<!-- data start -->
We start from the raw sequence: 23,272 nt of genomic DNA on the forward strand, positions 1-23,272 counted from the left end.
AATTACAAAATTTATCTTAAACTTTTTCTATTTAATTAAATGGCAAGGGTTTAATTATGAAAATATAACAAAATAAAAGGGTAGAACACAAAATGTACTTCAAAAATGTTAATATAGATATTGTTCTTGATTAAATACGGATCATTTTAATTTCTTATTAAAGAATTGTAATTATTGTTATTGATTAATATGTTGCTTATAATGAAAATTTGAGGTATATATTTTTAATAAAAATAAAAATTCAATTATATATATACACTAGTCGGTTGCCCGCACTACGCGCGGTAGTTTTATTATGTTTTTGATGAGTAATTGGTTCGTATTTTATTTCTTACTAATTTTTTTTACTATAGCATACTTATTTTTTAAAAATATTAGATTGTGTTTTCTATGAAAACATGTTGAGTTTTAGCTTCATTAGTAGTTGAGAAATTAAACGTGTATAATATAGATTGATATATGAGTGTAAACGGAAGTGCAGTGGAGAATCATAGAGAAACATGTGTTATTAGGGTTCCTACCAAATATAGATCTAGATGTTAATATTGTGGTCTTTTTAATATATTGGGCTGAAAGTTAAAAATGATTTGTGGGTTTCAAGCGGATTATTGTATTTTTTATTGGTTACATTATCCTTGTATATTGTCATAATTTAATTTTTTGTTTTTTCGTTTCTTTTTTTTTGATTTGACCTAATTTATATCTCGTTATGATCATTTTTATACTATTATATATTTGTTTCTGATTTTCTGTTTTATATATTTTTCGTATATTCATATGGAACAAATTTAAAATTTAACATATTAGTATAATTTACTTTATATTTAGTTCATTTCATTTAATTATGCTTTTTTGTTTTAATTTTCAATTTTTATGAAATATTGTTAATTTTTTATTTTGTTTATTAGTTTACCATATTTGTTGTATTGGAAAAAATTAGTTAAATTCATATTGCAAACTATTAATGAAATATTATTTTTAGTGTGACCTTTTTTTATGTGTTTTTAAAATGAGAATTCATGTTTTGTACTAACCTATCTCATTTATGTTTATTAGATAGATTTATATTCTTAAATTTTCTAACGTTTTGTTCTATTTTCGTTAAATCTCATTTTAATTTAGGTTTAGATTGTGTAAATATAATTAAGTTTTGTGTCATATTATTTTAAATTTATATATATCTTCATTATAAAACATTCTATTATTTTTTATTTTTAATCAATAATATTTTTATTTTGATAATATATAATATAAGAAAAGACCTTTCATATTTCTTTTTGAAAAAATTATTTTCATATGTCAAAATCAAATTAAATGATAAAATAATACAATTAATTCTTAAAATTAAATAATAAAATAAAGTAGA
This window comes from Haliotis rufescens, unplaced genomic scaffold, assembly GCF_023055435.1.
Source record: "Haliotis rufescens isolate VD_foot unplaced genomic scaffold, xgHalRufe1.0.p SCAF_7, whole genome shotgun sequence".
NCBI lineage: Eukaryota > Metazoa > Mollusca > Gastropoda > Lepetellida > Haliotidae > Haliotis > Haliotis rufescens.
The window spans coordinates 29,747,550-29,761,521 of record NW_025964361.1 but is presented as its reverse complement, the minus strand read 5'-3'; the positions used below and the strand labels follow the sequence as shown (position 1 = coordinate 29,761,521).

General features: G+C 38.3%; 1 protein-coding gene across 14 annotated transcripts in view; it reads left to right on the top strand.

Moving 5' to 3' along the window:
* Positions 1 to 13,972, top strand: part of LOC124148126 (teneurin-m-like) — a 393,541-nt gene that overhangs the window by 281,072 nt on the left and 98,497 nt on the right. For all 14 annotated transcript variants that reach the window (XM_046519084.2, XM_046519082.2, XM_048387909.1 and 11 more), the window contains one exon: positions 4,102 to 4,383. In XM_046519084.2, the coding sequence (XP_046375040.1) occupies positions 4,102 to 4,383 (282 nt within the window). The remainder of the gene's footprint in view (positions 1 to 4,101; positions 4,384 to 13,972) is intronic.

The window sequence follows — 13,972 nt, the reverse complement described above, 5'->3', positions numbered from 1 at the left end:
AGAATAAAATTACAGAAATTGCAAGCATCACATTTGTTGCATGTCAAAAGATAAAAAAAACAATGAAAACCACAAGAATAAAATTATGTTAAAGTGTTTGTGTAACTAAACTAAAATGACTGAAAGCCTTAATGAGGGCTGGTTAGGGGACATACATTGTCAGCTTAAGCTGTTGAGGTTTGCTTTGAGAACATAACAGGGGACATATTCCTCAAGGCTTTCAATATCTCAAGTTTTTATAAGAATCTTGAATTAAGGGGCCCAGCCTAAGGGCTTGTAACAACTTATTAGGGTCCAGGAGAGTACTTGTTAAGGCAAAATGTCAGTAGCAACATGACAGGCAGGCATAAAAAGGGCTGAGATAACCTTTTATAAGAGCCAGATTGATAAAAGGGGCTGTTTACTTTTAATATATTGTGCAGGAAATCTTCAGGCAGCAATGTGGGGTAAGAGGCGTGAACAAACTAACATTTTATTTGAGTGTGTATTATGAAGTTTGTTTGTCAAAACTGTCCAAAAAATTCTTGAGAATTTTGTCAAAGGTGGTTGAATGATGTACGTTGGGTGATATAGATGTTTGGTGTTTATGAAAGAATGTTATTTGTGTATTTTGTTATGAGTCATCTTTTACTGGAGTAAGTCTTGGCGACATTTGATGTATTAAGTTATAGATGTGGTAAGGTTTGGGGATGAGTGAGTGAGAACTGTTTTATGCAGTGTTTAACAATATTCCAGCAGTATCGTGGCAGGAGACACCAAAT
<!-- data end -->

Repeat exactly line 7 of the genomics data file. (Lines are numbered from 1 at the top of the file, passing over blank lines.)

General features: G+C 38.3%; 1 protein-coding gene across 14 annotated transcripts in view; it reads left to right on the top strand.